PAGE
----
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Published: 2020-04-28 18:15 | Updated: 2020-04-30 10:59

Professor Emeritus Sten Orrenius has died

Sten Orrenius, Professor Emeritus at Karolinska Institutet, died on April 27, 2020. Dr. Orrenius was an internationally renowned and highly respected toxicologist because of his groundbreaking research in drug metabolism, the role of disruption of calcium homeostasis in cellular toxicity and mechanisms of programmed cell death (apoptosis).

Sten Orrenius
Sten Orrenius.

Sten Orrenius was born on February 14, 1937 and spent his early childhood on a farm outside Motala in the Östergötland region in Sweden. Due to a car accident during his military service Sten Orrenius changed his original plans after finishing gymnasium and instead of studying law he applied for medical school and became a student at Karolinska Institutet. Being a student, he was engaged in the laboratory work in the Pathology Department at Karolinska Institutet.

Early career steps

Between the years 1961 and 1965 Sten Orrenius was a PhD student at the Pathology Department at Sabbatsberg Hospital (Karolinska Institutet) and at the Wenner-Gren Institute for Experimental Biology, Stockholm University under supervision of Prof. Lars Ernster, a world-leading scientist in the field of mitochondria and their role in cellular energy metabolism. Sten Orrenius’ research was focused on understanding the mechanism of function of drug metabolizing enzymes in the liver. His pioneering work on cytochrome P450 was widely recognized. He continued this research being a postdoc at the Department of Pharmacology at Yale University and the Department of Biochemistry at UT Southwestern Medical School at Dallas, the “Mekka” of cytochrome P450 research.

In 1971, Sten Orrenius was back to Karolinska Institutet as a Professor in Forensic Medicine and focused his research on various aspects of toxicology. He was first to introduce freshly isolated hepatocytes into toxicology research in Sweden. Using this approach Sten Orrenius' group was able to characterize a novel GSH-oxidase activity localized in the plasma membrane at the cell surface and also revealed a role for the Ca2+ ion as a mediator of cytotoxicity, another of his groundbreaking contributions.   

Cell death research

In 1984, Sten Orrenius was appointed as a Professor in Toxicology at the Department of Toxicology at Karolinska Institutet. Studies of the role of calcium signaling in cytotoxicity connected him to the cell death (apoptosis) field. He was first to show the role of Ca2+-mediated DNA fragmentation in hepatic nuclei, assuming that a similar process was involved in apoptotic cell death in thymocytes. He revealed the protective effect of mitochondrial Ca2+ buffering against oxidative cell damage. His group established a role of calcium in permeability of mitochondrial membrane during apoptosis, deciphered the two-step mechanism of cytochrome c release from mitochondria and showed that microinjection of cytochrome c can kill tumor cells. Sten became a “guru” in the field of mitochondria involvement in cell death.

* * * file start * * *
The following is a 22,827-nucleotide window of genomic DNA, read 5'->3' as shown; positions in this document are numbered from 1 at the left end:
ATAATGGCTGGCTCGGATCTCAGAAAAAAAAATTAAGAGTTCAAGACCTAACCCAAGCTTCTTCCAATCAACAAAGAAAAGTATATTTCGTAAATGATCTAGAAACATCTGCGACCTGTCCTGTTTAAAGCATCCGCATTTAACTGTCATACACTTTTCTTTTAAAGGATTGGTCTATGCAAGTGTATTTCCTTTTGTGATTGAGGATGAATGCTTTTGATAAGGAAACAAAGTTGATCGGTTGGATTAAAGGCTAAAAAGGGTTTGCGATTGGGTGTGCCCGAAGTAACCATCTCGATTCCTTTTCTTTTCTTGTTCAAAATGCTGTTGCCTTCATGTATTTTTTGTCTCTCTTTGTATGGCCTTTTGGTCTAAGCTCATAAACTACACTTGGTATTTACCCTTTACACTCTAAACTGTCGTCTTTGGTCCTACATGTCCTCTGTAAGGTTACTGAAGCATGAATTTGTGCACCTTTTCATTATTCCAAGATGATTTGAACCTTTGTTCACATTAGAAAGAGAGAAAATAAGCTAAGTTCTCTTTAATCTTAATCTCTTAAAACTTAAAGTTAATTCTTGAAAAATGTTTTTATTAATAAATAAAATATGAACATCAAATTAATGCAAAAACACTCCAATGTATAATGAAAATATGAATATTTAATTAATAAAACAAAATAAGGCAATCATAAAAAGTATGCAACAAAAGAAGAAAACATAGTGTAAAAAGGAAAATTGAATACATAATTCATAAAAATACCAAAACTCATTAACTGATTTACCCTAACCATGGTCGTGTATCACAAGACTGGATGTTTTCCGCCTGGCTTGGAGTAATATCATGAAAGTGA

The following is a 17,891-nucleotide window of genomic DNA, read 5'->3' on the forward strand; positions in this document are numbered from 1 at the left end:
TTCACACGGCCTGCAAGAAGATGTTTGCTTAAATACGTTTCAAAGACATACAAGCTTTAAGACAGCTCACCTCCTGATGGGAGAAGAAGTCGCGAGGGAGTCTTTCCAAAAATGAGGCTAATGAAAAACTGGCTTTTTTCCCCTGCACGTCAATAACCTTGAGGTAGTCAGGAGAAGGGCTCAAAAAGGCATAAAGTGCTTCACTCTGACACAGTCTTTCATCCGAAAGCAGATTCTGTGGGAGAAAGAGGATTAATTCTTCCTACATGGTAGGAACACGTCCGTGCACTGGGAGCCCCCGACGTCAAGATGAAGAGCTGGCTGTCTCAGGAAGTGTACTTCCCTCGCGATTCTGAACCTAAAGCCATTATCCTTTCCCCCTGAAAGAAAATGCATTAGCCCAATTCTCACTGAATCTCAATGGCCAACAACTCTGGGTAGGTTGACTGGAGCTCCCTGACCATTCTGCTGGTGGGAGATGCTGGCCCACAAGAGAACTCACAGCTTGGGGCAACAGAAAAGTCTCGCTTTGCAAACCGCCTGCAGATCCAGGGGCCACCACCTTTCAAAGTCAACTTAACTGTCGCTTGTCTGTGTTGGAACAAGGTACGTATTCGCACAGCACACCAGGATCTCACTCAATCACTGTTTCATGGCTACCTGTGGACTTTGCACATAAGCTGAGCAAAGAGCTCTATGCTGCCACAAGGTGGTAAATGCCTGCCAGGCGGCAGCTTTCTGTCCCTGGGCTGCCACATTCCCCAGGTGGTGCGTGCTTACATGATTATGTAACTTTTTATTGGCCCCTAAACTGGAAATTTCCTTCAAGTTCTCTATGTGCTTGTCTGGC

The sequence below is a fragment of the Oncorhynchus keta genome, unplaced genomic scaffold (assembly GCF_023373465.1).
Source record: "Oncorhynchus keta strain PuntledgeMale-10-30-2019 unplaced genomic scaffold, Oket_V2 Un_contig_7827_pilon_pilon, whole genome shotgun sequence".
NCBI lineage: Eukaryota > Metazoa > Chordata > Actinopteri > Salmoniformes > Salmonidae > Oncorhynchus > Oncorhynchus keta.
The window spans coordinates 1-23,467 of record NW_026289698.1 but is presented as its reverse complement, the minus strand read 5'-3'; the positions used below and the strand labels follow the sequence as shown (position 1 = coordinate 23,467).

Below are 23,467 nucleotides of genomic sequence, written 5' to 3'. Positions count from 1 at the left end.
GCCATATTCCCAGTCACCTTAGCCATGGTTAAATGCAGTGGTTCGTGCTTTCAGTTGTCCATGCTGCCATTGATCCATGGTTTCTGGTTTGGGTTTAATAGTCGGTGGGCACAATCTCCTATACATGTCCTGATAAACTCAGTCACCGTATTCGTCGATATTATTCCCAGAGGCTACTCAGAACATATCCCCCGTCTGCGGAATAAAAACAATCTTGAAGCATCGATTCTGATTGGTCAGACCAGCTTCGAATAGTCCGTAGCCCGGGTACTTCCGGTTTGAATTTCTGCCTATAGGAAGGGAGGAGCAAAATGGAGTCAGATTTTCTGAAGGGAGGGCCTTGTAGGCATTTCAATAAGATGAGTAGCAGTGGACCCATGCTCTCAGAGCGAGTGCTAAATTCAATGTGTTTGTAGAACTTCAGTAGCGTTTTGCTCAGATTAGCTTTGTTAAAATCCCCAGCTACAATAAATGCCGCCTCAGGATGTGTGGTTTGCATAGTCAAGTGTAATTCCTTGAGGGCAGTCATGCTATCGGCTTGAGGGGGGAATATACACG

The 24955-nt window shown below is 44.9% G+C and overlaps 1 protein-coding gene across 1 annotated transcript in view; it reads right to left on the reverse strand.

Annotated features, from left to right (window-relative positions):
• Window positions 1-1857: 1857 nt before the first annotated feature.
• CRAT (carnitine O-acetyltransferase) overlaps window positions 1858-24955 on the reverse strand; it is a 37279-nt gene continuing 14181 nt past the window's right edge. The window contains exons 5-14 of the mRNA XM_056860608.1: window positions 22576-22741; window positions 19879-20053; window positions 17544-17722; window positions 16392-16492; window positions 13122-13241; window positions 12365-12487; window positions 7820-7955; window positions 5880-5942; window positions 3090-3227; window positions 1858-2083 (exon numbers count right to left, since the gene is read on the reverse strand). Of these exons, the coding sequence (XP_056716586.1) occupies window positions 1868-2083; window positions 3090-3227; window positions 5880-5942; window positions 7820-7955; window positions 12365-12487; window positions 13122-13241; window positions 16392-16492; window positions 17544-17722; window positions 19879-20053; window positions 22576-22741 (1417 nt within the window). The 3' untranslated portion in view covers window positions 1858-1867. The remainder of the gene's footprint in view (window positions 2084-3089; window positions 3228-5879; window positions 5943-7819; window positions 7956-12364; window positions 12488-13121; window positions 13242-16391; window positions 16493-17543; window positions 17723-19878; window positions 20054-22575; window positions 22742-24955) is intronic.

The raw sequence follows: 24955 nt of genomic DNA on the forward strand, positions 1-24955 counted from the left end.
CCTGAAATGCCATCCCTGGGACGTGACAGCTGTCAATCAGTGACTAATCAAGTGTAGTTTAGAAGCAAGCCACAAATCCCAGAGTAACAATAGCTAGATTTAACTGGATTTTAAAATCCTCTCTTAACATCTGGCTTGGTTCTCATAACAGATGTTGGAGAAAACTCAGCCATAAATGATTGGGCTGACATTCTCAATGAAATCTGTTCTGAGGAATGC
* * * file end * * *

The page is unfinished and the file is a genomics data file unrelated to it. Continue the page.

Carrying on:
During many years, Sten Orrenius’ interest was focused on the crosstalk between different modes of toxic cell death. This work was best illustrated by the observation of the presence of an interplay between apoptosis and necrosis in glutamate-induced neuronal cell death, in which glutamate was found to induce either early necrosis or delayed apoptosis in cerebellar granule cells. Sten Orrenius was able to show that cell death is the ultimate outcome of toxicity. He proved that cell death mechanisms activated by toxic compounds are important for risk assessment and for any attempts to design less toxic analogs. In one of his last papers, Sten Orrenius concluded that a better understanding of the various cell death programs is important for the future of toxicology.

During many years, Sten Orrenius was one of the most cited researchers at Karolinska Institutet and the most cited toxicologist in the world.

Administrative duties

Prof. Orrenius remained at Karolinska Institutet throughout his career, where he also became the founder and chair of the Institute of Environmental Medicine, a position which he held between 1988 and 1999. In 1980–1990, Sten Orrenius was a member of the Senate and Faculty Board and in 1983–1990 he was Dean of the Faculty of Medicine. It was one of the most important periods at Karolinska Institutet, when a second campus was formed in Huddinge.

In addition to his many scientific accomplishments, Sten Orrenius was a member of the Nobel Assembly (1971–2003), a member of the Nobel Committee (1983–1989, 1996–2002) at Karolinska Institutet and of the Swedish Royal Academy of Sciences (since 1989). Sten Orrenius received a huge number of prizes and awards, was honorary member of several academies and universities, first President of the European Cell Death Organization (ECDO) and the first recipient of the ECDO Honorary Award. He tutored many prominent scientists in the field of toxicology. Sten will be truly missed as a highly valued colleague, good friend, mentor and supervisor. His scientific legacy will live forever. Sten Orrenius was truly one of Karolinska Institutet’s great scientists.

Boris Zhivotovsky
Professor Emeritus in Toxicology at Karolinska Institutet
Institute of Environmental Medicine